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China elevates quake-area flood threat

Officials devise plan for mass evacuation

Chinese troops raced to drain a swelling earthquake-formed lake named Tangjiashan by digging a diversion channel yesterday. Tangjiashan is the largest of more than 30 lakes that have formed behind landslides caused by the May 12 quake. Chinese troops raced to drain a swelling earthquake-formed lake named Tangjiashan by digging a diversion channel yesterday. Tangjiashan is the largest of more than 30 lakes that have formed behind landslides caused by the May 12 quake. (China Daily via reuters)
Email|Print|Single Page| Text size + By William Foreman
Associated Press / May 31, 2008

CHENGDU, China - Chinese officials yesterday upgraded the threat posed by waters that are rising quickly behind a mass of rocks and earth that tumbled from a mountainside when the May 12 earthquake struck and blocked a river near dozens of villages.

Troops in Sichuan Province are moving almost 200,000 people, who are in the direct path of a potential flood, to higher ground. Many of those people are already living in tents or other temporary shelters because the quake destroyed their homes.

Officials also said they have a plan to evacuate 1.3 million people in and around Mianyang, a city that could face flooding, within five hours if the quake-made dam holding back a lake breaks.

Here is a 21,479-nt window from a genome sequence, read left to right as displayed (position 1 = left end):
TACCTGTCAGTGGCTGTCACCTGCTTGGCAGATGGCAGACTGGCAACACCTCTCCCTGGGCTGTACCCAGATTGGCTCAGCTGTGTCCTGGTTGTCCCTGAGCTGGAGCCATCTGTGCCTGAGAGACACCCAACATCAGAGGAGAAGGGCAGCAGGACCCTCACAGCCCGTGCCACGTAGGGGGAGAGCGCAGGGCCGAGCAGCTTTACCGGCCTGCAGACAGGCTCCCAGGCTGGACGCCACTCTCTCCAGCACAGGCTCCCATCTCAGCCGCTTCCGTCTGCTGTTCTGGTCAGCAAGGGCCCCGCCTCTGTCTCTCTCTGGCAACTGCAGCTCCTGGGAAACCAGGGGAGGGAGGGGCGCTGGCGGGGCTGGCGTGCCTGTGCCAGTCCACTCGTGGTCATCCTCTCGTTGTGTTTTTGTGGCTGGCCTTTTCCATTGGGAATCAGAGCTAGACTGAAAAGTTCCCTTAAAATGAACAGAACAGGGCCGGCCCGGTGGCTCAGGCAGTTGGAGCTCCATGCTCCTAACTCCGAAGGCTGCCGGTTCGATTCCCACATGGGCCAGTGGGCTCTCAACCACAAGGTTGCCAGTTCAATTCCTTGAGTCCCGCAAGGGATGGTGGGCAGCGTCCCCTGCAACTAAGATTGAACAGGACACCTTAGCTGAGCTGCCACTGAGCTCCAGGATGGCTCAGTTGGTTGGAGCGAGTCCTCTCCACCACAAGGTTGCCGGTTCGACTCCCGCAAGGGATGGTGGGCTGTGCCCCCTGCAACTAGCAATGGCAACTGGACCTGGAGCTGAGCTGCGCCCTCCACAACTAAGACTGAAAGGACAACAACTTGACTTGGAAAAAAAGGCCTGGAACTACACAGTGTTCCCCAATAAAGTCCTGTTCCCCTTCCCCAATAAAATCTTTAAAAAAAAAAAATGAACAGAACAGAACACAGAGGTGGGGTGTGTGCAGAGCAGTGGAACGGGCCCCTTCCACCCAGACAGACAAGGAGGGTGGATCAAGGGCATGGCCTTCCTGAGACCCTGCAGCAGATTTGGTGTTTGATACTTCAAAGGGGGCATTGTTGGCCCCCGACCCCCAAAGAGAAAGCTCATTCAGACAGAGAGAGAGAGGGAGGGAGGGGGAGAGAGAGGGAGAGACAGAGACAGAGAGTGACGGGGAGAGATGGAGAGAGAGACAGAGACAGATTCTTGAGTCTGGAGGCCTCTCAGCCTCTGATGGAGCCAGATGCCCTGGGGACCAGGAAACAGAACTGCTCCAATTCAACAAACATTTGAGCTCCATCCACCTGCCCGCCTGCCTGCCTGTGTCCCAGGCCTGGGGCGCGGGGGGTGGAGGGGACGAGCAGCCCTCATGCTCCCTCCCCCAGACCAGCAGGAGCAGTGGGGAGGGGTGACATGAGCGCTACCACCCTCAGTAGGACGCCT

An official with the press office of Mianyang City Quake Control and Relief Headquarters said authorities will run an evacuation drill for three days starting today.

The drill will consist of testing the command system of various levels of government officials to ensure that any order to evacuate - if it comes - would be passed quickly to everyone in the valley.

Officials said 197,500 people in the valley are being moved to higher ground, about 30,000 more than announced in recent days.

Hundreds of troops using bulldozers and excavating machines have worked around the clock at the earthquake-formed lake, named Tangjiashan. They are digging channels to drain the lake.

There was no sign that the lake dam was close to bursting yesterday, though officials say it could do so in coming days.

Tangjiashan is the largest of more than 30 lakes that have formed behind landslides caused by the quake, which also weakened man-made dams in mountainous areas.

In a separate development yesterday, the government said most of the 8,000 children found alone after the earthquake have been reunited with their parents.

About 1,000 children have not been spoken for, but the need to find adoptive families is now far less than earlier thought, said Ye Lu, a senior official at the Civil Affairs Department in hard-hit Sichuan Province.

"We are still getting thousands of calls per week asking about how to adopt, but we are still hoping to find the parents of these 1,000 kids," Ye said.

More than 18,000 people are listed as missing more than two weeks after the quake, which crumbled scores of towns and left 5 million people homeless across Sichuan Province.

The government yesterday raised the confirmed death toll to 68,858. Officials expect the final tally to top 80,000.

Many of the 5 million left homeless are living in tent camps or prefabricated housing being erected by troops.

Meanwhile, Japan said it had decided not to use military planes to deliver aid to the quake zone, after Beijing voiced uneasiness over the mission.

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